We need to make adjustments to our calorie intake as we diet if we’re to be successful with our fat loss goals. This is because a calorie and macro calculator can only give estimations, and our energy needs change over time due to various compensatory mechanisms.
Weight fluctuations often mask fat loss, so it can be hard to know when to adjust. This is something most people are completely ignorant of, slashing calories when weight loss stalls and failing their diets because they can’t sustain it.
We want to remain eating as much as possible for as long as possible, and we want to make those cuts from the macros in the least compromising way.
To know when (and when not) to make adjustments, it’s essential to understand first why you need to make adjustments, why fluctuations in weight and appearance happen, and how to track your progress so that you have the right data to interpret.
The key from there is to give yourself a rule framework so that you don’t get impatient and do stupid shit.
Why Your Initial Calorie and Macro Calculations Are Only Estimations
“But the calorie and macro calculator says I should be losing weight!!”
Incorrect. The calorie and macro calculator, as with any calculator, is merely a tool to help you estimate what your intake should be for your goals. Additionally, our energy needs change over time due to various compensatory mechanisms.
There are three key parts of your calorie intake calculation. Your basal metabolic rate (BMR), an activity multiplier, and the adjustment to create the calorie deficit needed to lose weight at the rate you are targeting. The equation looks like this:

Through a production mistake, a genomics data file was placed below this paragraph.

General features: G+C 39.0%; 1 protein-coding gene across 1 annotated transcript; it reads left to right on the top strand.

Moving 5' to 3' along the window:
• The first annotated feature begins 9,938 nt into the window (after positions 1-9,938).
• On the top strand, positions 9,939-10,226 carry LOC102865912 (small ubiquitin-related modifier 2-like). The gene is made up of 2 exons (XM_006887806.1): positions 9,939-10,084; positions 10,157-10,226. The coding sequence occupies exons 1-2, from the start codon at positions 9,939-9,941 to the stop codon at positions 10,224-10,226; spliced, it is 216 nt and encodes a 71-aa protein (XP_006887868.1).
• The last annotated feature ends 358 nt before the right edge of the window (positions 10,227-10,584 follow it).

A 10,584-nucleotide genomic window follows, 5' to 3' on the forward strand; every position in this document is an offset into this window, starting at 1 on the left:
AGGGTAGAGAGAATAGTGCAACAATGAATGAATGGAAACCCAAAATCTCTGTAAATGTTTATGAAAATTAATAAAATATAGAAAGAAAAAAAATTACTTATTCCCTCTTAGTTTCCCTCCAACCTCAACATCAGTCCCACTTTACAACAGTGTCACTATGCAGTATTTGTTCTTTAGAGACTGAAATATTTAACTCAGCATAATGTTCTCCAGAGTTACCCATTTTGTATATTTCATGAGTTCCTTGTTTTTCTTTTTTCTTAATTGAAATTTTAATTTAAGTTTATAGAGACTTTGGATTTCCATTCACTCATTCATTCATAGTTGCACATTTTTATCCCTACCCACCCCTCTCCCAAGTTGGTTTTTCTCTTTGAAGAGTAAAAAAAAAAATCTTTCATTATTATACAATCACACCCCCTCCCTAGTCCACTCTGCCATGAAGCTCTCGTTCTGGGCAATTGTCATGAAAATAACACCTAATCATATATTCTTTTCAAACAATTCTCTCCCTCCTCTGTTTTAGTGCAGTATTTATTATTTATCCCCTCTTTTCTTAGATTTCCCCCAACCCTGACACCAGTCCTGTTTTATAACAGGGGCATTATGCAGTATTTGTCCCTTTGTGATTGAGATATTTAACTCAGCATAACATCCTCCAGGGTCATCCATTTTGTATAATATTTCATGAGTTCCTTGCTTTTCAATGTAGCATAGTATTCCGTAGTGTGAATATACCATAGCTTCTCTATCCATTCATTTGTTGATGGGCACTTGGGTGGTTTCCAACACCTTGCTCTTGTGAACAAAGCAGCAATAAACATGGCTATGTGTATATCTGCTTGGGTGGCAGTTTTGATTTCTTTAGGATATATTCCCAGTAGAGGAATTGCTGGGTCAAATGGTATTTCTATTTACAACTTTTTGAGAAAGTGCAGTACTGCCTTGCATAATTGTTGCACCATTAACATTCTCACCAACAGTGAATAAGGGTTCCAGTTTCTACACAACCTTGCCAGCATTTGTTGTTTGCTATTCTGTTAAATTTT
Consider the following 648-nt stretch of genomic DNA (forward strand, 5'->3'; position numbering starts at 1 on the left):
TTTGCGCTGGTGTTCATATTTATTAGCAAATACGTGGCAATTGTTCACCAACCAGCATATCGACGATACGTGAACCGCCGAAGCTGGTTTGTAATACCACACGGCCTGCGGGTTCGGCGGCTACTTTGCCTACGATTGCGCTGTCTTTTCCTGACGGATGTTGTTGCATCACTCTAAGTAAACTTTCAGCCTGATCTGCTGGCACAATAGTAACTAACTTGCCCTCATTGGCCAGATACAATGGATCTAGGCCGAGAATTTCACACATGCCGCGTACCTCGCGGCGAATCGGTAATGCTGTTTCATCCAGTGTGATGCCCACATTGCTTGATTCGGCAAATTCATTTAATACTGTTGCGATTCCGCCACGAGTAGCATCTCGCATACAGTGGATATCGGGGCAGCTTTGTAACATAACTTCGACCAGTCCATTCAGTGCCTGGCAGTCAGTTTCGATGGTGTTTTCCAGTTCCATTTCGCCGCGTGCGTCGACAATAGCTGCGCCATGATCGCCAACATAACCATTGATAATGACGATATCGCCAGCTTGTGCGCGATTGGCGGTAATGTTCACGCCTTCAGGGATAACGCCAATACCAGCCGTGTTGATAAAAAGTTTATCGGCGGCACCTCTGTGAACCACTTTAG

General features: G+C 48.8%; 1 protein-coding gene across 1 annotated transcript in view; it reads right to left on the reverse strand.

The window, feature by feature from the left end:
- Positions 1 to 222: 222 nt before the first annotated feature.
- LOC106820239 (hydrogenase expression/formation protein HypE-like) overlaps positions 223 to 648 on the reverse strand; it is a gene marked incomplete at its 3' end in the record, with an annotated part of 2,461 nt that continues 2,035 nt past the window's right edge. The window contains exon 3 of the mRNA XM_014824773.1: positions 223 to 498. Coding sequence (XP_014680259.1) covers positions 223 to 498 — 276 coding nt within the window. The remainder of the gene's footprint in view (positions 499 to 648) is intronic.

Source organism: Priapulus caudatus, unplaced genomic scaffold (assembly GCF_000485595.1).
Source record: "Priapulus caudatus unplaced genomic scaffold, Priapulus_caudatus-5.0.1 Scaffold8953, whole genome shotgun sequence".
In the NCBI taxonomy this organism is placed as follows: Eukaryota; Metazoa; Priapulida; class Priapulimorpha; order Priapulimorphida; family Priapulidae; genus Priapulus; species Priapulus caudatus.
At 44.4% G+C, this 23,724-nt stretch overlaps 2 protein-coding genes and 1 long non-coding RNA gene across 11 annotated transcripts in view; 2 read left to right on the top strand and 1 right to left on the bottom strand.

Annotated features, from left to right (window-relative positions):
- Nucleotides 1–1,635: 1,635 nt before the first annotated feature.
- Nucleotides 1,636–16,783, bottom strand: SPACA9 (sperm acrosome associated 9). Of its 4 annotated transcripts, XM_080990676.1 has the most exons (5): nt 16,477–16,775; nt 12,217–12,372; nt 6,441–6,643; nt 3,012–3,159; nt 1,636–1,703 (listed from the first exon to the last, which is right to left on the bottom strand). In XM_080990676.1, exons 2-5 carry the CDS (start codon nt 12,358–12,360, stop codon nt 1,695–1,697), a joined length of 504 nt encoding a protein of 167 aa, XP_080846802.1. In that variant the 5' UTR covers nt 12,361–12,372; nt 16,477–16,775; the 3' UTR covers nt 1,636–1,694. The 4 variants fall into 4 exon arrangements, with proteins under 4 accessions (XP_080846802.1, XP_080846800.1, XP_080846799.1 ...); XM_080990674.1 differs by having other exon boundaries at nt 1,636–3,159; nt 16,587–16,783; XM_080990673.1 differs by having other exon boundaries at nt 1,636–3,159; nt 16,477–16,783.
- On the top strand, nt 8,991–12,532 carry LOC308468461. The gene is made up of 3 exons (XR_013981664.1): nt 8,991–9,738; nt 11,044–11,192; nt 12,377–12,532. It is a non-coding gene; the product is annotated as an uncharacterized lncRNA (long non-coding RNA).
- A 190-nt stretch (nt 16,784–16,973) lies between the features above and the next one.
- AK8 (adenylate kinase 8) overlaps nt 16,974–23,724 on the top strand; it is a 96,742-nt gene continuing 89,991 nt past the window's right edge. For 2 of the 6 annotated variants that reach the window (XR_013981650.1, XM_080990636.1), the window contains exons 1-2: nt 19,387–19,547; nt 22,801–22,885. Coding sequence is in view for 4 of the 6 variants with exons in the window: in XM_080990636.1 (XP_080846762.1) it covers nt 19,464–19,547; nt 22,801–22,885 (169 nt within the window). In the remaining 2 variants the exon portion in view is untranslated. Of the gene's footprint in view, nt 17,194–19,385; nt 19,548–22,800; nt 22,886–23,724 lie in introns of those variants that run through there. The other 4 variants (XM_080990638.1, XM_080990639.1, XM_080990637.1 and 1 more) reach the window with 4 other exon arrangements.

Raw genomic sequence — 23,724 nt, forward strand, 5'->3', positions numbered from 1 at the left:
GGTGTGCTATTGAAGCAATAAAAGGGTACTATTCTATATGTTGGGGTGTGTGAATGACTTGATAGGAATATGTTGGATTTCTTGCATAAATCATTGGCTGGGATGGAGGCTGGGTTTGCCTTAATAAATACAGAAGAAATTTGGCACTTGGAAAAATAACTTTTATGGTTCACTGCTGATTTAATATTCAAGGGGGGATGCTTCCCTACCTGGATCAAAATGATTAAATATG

Target Daily Calorie Intake = BMR * Activity Multiplier – Calorie Deficit Needed
The BMR component of this is an estimate based on group averages. There are simple formulas and very sophisticated formulas, but they all give estimations based on group averages.
The activity multiplier is an estimate based on how active you are. There is a subjective component to this. No amount of explanations can help get around that; trying to rely on activity trackers to estimate, given their inaccuracies, is not the answer.
We have little choice but to use an initial calculation knowing that it may need to be adjusted, track our progress, and then adjust based on the outcome. This is what I do with all clients and you cannot deny that it works well.
Metabolic Adaptation — Why Our Energy Needs Decrease As We Diet
Calorie balance is what determines whether we lose or gain weight. The ‘problem’ is that energy intake affects energy expenditure. This is called metabolic adaptation.
There are particularly strong protective mechanisms designed to keep us alive during times of famine, which is why it’s easier to get fat than it is shredded lean.
It requires a 3500 kcal energy deficit to lose 1 lb of fat (7700 kcal for 1 kg). This ‘3500 calorie rule’ is often criticized because it is sometimes stated without acknowledging that our energy needs change as we diet. If this weren’t the case, all currently-weight-stable Thelma would need to do is cut out her morning frappushittino™ to end up skinny.
But we know it doesn’t work that way. What starts out as a calorie deficit, is eventually eroded away.
Let’s take a look at the components of Total daily energy expenditure (TDEE)